Until we entered the sixth room on the second floor. We opened the door and there she was, the owner of the house. She sat in a chair made out of solid gold. The room was also unfurnished, just like the rest of the chambers. The woman looked at us and asked what our purpose was. We didn’t reply and she got out of her chair. She called us thieves, burglars and said that she’d rather die than that she would give up any of her wealth to us. I knew she was going to raise an alarm as soon as she could… I ducked down and picked up one of the solid gold bricks that lied on the ground. I threw the brick at the woman without thinking it through and I hit her right on the forehead.

The woman fell down on the floor and in her fall she dropped a diamond she was holding. It was bigger than any jewel I had ever seen. My colleague who had been watching me, picked it up and was just as astonished by its beauty as I was. She told me we should get out of the house, before anyone would notice that we were there.

The diamond wasn’t important to me though. It was the burglary itself and I wanted to leave my mark. I grabbed my small canister of oil from my belt and lit a match. I looked around me, but there was no furniture or anything to burn something in the room. My colleague told me to hurry up. I looked down to the ground and realized what I had to do. Without hesitating, I drew my name in oil onto the unconscious woman and dropped the lit match.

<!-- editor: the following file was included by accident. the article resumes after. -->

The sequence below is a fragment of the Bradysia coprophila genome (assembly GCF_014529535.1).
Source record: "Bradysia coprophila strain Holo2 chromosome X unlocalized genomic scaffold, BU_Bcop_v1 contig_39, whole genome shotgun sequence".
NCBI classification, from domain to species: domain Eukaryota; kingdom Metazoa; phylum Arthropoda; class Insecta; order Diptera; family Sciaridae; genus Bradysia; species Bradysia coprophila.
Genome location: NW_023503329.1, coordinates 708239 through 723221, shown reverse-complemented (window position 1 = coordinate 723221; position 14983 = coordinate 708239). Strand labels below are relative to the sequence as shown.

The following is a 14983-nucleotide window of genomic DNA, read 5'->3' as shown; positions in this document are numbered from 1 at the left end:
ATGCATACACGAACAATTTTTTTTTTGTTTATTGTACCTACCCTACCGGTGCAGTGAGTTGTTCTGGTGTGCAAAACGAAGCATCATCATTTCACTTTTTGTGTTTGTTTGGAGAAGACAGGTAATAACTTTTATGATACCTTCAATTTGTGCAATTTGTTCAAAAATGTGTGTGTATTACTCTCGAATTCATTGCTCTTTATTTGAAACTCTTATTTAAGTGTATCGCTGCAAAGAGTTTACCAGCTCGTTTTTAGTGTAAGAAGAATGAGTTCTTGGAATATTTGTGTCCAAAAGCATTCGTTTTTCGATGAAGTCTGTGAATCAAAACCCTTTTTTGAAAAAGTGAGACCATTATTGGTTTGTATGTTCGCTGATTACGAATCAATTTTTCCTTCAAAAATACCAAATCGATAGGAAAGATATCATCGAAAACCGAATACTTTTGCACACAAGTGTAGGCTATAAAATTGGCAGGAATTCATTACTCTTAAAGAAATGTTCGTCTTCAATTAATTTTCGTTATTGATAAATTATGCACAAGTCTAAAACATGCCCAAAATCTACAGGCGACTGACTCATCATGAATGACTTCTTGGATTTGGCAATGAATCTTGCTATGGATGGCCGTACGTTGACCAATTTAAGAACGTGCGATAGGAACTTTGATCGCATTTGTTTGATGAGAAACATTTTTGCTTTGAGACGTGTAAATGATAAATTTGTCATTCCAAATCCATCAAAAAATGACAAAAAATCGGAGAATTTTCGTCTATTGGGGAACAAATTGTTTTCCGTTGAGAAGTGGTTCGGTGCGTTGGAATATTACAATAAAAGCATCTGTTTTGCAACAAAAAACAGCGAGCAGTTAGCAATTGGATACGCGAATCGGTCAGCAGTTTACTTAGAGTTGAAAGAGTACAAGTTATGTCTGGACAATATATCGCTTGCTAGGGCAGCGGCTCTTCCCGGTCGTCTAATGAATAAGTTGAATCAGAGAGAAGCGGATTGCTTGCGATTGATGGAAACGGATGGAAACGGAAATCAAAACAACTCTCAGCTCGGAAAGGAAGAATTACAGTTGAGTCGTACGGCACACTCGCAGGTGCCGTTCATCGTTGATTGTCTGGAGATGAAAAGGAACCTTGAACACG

I do regret my actions of that night. But I had to leave something that would prove my presence there. It was my first murder. It was also my last.’

She finished her story and sounded very satisfied. This meant that there might’ve been a chance that they would set my wife on fire… My wife. Poisoned. Or burned.

‘Did you like my story, Jason?’

I sighed and buried my face into my hand.

‘No, Annie. No I didn’t. I’m very sorry, but I don’t enjoy hearing stories about killers, and… and poison and fire, while there’s someone out there who needs me. I am sick and tired of your fucking test!’

I shouted to her, I lost my cool. I stood up and threw my knife into the table in front of me.

‘Take it easy, Jason. Don’t ruin this for yourself,’ she said as she looked up to me.

‘Excuse me, but I think I have the right to lash out here. Up until this point I have been calm, and I’ve done what you said. Well, I am so tired of it!’

I started pacing around nervously, my eyes were focused on the knife, my hands put in my sides.

‘You know what? Fuck your test. If you don’t tell me right now where my wife is, then you’re going to be the first one to go down, Annie!’